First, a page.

Reinforced soil walls have proved highly popular in recent years and are produced wherever possible, taking the place of concrete-faced soil retaining wall systems.
Employed in a range of different environments, they bring significant advantages, both financial and environmental. Indeed, unlike concrete-faced soil retaining wall systems, they:
- are sustainable because they give a vegetated finish;
- are a great space-saving solution, with slopes as steep as 80° (compared to the 30-40° of natural soil embankments);
- result in less pollution given the smaller number of trucks required to carry construction materials;
- make use of the excavated earth for backfilling, provided it is compatible with stability standards, meaning no more material needs to be brought in;
- blend seamlessly with their surroundings once the slopes are grassed over, without becoming a blot on the landscape of our villages.
Whatever the case, before planning the work, there are a number of aspects and data to be taken into consideration.
Preliminary data needed
To start with, all essential technical information must be procured in order to be able to assess the feasibility of the project, such as:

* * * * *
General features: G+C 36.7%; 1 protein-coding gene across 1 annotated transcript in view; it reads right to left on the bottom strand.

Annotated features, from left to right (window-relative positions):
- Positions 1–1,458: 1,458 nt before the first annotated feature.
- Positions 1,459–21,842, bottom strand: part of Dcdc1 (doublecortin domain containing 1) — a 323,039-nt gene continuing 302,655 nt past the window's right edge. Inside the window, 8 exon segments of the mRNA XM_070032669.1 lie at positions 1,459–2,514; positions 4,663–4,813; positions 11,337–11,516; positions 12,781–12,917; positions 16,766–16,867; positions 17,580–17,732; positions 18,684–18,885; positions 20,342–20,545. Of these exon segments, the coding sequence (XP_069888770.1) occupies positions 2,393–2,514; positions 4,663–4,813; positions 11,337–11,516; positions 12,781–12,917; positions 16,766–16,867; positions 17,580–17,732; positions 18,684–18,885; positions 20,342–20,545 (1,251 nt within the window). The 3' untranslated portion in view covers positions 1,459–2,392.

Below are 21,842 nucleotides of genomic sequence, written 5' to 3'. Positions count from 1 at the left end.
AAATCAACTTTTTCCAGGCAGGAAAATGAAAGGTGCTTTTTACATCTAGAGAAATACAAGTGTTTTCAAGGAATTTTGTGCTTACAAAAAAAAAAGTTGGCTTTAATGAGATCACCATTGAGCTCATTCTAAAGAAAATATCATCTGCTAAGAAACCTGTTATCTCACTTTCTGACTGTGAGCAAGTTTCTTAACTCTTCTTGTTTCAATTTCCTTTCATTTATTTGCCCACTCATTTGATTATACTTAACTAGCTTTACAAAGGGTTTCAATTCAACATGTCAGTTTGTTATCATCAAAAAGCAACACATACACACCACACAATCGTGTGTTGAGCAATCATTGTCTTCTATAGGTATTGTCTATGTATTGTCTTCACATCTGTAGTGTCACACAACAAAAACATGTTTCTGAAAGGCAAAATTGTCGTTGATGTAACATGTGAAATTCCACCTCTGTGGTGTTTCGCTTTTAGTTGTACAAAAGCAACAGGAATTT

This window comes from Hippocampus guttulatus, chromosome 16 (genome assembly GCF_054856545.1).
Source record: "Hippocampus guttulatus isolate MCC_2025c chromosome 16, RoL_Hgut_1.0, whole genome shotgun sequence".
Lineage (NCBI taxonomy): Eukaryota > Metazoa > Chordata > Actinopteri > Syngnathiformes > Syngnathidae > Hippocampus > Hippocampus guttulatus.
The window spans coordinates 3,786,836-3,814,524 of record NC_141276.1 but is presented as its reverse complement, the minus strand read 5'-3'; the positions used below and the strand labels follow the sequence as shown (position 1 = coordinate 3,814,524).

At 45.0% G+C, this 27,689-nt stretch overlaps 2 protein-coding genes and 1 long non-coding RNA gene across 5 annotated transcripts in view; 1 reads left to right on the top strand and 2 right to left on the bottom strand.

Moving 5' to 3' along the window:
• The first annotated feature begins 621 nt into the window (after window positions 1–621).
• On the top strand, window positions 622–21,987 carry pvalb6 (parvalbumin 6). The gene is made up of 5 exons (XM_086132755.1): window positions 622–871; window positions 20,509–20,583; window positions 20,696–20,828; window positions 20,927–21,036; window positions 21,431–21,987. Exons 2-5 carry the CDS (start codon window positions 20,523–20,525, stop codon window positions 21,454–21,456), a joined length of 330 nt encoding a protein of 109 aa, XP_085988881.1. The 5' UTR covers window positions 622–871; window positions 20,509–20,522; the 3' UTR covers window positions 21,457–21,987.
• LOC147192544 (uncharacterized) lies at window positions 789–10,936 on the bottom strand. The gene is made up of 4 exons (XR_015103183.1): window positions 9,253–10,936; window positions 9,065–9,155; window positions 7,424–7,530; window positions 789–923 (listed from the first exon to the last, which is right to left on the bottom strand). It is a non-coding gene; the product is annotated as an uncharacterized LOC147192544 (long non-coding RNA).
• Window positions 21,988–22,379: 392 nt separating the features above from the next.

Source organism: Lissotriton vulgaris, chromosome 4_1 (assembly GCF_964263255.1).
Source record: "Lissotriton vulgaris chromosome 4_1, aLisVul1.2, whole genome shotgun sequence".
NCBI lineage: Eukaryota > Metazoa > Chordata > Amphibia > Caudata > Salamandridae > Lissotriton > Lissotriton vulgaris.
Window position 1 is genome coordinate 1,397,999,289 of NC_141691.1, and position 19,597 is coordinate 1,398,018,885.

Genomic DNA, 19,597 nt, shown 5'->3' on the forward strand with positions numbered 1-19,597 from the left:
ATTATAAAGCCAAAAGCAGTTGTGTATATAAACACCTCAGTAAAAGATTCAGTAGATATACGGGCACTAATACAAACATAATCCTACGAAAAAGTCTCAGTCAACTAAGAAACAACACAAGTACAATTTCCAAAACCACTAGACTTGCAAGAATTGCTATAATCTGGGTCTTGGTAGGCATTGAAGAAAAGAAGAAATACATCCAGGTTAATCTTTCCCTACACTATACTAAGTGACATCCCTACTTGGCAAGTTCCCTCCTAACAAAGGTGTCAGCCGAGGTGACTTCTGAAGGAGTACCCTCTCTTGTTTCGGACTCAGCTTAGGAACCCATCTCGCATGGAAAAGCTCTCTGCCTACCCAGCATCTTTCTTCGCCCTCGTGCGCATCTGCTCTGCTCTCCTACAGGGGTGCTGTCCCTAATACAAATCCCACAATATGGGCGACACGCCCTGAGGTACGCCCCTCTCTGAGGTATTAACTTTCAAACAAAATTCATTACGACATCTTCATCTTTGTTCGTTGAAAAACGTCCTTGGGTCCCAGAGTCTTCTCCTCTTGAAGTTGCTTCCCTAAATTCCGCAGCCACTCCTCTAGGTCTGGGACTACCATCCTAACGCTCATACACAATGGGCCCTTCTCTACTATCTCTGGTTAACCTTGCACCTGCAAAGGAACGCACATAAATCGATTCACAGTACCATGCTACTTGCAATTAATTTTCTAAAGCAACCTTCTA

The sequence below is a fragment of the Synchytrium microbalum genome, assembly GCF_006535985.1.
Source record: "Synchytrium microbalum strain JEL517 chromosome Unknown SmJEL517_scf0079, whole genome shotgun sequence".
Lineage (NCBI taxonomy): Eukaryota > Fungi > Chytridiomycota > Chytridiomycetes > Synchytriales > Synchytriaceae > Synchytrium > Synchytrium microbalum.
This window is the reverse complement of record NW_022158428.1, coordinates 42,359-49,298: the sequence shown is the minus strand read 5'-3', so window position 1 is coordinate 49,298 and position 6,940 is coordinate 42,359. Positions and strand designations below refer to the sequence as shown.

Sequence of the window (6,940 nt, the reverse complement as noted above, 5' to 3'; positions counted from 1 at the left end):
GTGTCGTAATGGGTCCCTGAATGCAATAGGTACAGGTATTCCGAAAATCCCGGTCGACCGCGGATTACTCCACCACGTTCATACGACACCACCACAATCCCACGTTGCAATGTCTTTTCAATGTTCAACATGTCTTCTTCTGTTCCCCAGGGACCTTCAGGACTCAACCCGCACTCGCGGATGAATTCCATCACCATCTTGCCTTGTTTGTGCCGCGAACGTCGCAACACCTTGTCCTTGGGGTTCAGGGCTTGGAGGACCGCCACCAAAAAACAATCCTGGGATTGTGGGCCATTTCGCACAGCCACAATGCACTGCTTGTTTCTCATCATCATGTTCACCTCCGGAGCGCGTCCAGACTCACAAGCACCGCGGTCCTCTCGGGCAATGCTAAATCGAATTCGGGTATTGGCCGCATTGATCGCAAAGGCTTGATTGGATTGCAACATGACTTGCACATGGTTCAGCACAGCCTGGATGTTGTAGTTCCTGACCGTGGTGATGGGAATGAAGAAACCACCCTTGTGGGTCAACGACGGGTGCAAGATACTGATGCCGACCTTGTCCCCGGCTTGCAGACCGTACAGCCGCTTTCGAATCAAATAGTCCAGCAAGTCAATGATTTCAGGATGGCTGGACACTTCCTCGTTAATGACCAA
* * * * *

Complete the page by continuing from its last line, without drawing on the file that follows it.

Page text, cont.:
- geological testing of the area on which the wall is planned to be built
- topographical surveys
- meaningful cross-sectional drawings showing the current condition
- geometry of the planned wall (face angle, height, division into tiers, slope on top)
- external loads applied to the structure (top loads in the event it needs to accommodate a car park or a road)
- what earthquake risk zone the area is in
- geotechnical properties (angle of shearing resistance, cohesion and density) of the earth behind the future wall, of the foundation soil, and of the backfill
- whether there are perched aquifers or seepage of a different nature.
At this point, the next step is to check design calculations using specific software.
Checking design calculations
Checking is performed to assess both internal and external stability. The following tests are carried out in the former case:
- reinforcement strength test, which assesses possible failure mechanisms and determines the spacing, length and tensile strength of the geosynthetics due to be laid
- pull-out test to check that the reinforcement applied does not break or slide out
- direct sliding test, to ensure there is no translational movement across the installation planes
- wrap-around test, to ensure that the length wrapped around the top of each individual layer is stable.
The checks to be carried out during the project’s execution to assess external stability consist in sliding, overturning, bearing capacity and global failure analysis.
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